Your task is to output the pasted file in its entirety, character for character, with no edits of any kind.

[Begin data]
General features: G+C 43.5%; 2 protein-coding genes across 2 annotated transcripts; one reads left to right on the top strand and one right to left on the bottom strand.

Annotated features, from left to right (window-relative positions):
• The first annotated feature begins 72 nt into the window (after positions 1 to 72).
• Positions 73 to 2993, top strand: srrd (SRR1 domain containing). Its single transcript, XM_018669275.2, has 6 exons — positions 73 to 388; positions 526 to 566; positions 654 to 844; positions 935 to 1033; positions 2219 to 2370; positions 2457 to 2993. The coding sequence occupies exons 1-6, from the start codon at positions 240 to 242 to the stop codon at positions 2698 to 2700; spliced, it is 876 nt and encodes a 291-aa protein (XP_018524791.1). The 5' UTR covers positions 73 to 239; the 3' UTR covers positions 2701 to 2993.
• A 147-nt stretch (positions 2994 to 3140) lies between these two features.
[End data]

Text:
General features: G+C 43.5%; 2 protein-coding genes across 2 annotated transcripts; one reads left to right on the top strand and one right to left on the bottom strand.

Annotated features, from left to right (window-relative positions):
• The first annotated feature begins 72 nt into the window (after positions 1 to 72).
• Positions 73 to 2993, top strand: srrd (SRR1 domain containing). Its single transcript, XM_018669275.2, has 6 exons — positions 73 to 388; positions 526 to 566; positions 654 to 844; positions 935 to 1033; positions 2219 to 2370; positions 2457 to 2993. The coding sequence occupies exons 1-6, from the start codon at positions 240 to 242 to the stop codon at positions 2698 to 2700; spliced, it is 876 nt and encodes a 291-aa protein (XP_018524791.1). The 5' UTR covers positions 73 to 239; the 3' UTR covers positions 2701 to 2993.
• A 147-nt stretch (positions 2994 to 3140) lies between these two features.